Concerned parents of non-staff of the University of Ghana Basic Schools (UGBS) have condemned the decision of the university authorities to restrict access to the university, describing it as discriminatory against their children.
According to them, the decision by the university authorities to restrict access to commuters including parents of the UGBS was not in the best interest of the children, as it went a long way to affect the parents.
At a press conference held in Accra on Tuesday, the parents said the decision of the university to make it mandatory for one to acquire the university’s sticker before using the campus meant that the authorities were taking undue advantage of the situation to exploit parents.
The purpose of the conference was to highlight the plight of children who had been enrolled at the UGBS and the frustration and agony parents went through as a result of the negative effects of the road access policy introduced by the university authorities.
On Thursday, May 8, this year, parents of pupils and students of the school staged a demonstration to protest against the insistence by the authorities of the University of Ghana (UG) that the parents acquired UG stickers before they could drive into the campus.
The parents complained that the GH¢400 being demanded by the university for a sticker to give access to the university’s roads for a year was too exorbitant and asked the university to reduce it drastically.
To register their displeasure, some of the aggrieved parents blocked the access road with their vehicles to prevent other vehicles from entering the campus.
The University of Ghana restricted vehicular entry to and from the university campus to only those with the university stickers from Saturday, March 15, 2014.
The decision by the university led to various reactions from the public, the government, Parliament and some civil society groups.
Addressing the media, a member of the group, Ms Felicia Agyapong, said it was unfortunate for a university such as the UG to carry out initiatives that went against the interest of children.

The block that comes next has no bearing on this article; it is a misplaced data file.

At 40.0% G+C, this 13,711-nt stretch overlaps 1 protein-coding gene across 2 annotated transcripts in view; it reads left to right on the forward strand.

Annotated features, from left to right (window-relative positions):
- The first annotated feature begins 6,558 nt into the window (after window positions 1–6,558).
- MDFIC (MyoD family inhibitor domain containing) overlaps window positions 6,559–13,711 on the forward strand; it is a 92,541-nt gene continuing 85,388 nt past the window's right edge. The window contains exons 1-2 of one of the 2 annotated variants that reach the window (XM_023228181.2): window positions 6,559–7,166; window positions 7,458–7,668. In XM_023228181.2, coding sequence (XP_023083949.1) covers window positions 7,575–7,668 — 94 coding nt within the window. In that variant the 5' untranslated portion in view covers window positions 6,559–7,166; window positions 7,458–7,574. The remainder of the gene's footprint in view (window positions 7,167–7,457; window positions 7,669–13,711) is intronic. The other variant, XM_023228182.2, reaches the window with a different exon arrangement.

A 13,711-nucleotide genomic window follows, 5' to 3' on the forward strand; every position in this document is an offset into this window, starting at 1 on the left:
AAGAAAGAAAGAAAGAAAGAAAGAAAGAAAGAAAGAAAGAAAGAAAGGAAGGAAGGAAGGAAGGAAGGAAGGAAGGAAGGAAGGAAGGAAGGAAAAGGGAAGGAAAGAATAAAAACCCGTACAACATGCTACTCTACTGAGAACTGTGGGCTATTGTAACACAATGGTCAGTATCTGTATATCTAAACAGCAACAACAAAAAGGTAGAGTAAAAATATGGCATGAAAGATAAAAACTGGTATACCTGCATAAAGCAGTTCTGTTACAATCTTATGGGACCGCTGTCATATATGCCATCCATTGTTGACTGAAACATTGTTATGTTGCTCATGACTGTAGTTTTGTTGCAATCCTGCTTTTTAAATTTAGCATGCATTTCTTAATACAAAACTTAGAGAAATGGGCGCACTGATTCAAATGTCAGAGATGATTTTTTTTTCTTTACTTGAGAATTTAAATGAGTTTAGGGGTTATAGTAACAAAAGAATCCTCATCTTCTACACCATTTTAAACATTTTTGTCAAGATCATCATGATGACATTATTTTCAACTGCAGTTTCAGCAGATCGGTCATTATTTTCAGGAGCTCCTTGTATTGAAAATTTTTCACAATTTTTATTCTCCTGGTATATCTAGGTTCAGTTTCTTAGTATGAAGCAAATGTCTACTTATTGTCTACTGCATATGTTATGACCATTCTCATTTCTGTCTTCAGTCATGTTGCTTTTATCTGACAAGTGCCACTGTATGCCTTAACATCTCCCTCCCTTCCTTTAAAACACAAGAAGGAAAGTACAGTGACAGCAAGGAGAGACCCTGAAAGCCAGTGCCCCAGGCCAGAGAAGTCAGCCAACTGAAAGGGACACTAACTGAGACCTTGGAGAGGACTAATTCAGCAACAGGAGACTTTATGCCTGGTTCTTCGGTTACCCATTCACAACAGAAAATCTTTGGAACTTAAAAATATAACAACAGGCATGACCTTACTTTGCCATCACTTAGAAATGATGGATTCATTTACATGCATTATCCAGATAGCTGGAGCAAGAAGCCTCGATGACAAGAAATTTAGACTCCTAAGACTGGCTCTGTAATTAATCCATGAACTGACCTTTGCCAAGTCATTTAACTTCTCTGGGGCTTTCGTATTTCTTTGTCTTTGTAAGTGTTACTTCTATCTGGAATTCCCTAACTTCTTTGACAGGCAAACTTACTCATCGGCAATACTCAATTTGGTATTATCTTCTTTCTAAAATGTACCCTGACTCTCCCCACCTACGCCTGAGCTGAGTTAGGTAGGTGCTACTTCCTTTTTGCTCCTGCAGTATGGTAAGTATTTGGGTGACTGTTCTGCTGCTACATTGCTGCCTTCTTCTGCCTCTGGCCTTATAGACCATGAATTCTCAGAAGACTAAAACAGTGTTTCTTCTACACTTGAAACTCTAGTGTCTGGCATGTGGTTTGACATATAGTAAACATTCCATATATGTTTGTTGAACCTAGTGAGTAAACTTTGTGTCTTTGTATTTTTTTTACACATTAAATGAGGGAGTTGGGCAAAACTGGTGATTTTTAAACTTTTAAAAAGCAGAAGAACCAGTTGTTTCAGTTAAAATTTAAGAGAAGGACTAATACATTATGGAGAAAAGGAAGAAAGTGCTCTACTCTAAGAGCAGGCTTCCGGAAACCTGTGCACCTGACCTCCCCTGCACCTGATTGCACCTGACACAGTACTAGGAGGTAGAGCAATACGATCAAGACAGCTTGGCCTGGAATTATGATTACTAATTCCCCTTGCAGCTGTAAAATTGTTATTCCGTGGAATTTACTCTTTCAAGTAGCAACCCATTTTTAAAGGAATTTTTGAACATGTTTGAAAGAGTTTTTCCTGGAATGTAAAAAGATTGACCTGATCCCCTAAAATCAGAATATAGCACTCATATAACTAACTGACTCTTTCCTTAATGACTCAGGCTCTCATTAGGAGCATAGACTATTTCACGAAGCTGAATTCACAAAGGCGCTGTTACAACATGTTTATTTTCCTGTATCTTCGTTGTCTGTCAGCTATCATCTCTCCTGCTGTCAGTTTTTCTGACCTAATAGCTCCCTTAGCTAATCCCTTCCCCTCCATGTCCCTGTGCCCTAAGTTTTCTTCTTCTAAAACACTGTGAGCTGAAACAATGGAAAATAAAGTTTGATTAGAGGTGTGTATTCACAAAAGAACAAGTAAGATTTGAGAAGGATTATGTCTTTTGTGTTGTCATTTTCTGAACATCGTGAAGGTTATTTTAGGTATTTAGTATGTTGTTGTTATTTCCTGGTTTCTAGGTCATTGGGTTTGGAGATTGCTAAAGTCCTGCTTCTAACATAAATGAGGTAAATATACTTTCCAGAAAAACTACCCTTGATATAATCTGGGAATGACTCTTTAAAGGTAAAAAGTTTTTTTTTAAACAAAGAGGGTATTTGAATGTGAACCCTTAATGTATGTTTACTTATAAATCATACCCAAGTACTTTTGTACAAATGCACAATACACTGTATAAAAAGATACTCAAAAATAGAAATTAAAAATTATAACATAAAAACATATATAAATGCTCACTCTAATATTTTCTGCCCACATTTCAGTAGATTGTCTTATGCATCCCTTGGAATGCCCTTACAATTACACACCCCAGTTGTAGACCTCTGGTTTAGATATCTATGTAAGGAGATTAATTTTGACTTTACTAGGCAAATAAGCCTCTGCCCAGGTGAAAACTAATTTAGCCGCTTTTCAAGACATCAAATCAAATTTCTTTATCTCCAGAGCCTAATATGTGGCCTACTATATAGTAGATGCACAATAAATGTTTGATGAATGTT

“Nowhere in this country, to the best of our knowledge, do schoolchildren have to pay road user fees to enter their school premises.
“The university road access policy concerns the children of the university basic schools. However, the interest of the child, which shall be paramount in any matter concerning a child, was not considered by the university authorities in the formulation and implementation of the policy.
“The university authorities are taking undue advantage of us for their financial gain because the authorities believe that the children, and for that matter their parents, do not have a voice or relevance for the university community,” she said.
Instead of the UG sticker, Ms Agyapong suggested that the authorities should consider issuing each child at the UGBS with an identification card (pass) specially designed by the university and at the expense of the non-staff parents to facilitate the entry and exit of the child, accompanied by the parent or a responsible adult, at any of the gates on campus.
She added that the parents were prepared and willing to contribute to the cost of implementing the proposed ID system, saying that they could pay up to the equivalent of 25 per cent of the cost of the one-year sticker per parent, which translated to GH¢100 annually.
The parents, therefore, called on the ministries of Education and Gender, Children and Social Protection, stakeholders in education, the Commission on Human Rights and Administrative Justice, the Parliamentary Select Committee on Education, the National Council for Tertiary Education and civil society groups to quickly intervene to end the access restriction on pupils of the “non-staff parents” of the UGBS.
Ms Agyapong called on the university authorities to consider and grant the children recognition as members of the university community for the period of their academic life on campus.
In spite of their pleas, however, she said the parents still held the view that the policy was unfair, arbitrary and discriminatory and could not be implemented in the manner being imposed on the affected parents by the powers that be in the university.
“Our children may not be privileged enough to have been born to parents who work in the university but we believe they too have some rights as children, pupils and Ghanaians and these rights must be respected,” she noted.
When asked whether the parents had any negotiations with the management board of the UGBS, Mr Kwabena Agyekum Hene, a member of the group, said they (the parents) could no longer trust the management, since it was not fighting in their interest but that of the university.
“If the management had been able to do enough, we wouldn’t have resorted to the media as the next option,” he stressed.
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